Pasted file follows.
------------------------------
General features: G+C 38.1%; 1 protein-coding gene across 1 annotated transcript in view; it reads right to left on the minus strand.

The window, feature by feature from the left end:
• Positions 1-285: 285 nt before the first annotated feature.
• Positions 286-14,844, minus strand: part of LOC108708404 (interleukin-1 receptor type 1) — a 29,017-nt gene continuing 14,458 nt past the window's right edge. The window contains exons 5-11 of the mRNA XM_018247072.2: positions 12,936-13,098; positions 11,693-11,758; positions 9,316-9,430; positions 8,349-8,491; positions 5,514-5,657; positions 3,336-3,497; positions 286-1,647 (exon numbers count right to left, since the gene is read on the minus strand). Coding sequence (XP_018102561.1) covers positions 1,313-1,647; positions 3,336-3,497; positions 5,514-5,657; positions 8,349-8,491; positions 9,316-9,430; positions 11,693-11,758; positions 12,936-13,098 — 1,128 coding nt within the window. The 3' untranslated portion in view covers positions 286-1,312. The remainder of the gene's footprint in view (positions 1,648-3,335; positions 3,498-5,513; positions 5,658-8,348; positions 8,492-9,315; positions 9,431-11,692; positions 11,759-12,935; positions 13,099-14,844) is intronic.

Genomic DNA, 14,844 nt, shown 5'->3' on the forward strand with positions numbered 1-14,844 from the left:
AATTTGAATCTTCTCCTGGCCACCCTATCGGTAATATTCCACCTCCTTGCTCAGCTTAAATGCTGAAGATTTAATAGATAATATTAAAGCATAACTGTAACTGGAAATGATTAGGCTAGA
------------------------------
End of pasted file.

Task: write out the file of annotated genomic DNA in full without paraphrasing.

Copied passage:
General features: G+C 38.1%; 1 protein-coding gene across 1 annotated transcript in view; it reads right to left on the minus strand.

The window, feature by feature from the left end:
• Positions 1-285: 285 nt before the first annotated feature.
• Positions 286-14,844, minus strand: part of LOC108708404 (interleukin-1 receptor type 1) — a 29,017-nt gene continuing 14,458 nt past the window's right edge. The window contains exons 5-11 of the mRNA XM_018247072.2: positions 12,936-13,098; positions 11,693-11,758; positions 9,316-9,430; positions 8,349-8,491; positions 5,514-5,657; positions 3,336-3,497; positions 286-1,647 (exon numbers count right to left, since the gene is read on the minus strand). Coding sequence (XP_018102561.1) covers positions 1,313-1,647; positions 3,336-3,497; positions 5,514-5,657; positions 8,349-8,491; positions 9,316-9,430; positions 11,693-11,758; positions 12,936-13,098 — 1,128 coding nt within the window. The 3' untranslated portion in view covers positions 286-1,312. The remainder of the gene's footprint in view (positions 1,648-3,335; positions 3,498-5,513; positions 5,658-8,348; positions 8,492-9,315; positions 9,431-11,692; positions 11,759-12,935; positions 13,099-14,844) is intronic.

Genomic DNA, 14,844 nt, shown 5'->3' on the forward strand with positions numbered 1-14,844 from the left:
AATTTGAATCTTCTCCTGGCCACCCTATCGGTAATATTCCACCTCCTTGCTCAGCTTAAATGCTGAAGATTTAATAGATAATATTAAAGCATAACTGTAACTGGAAATGATTAGGCTAGA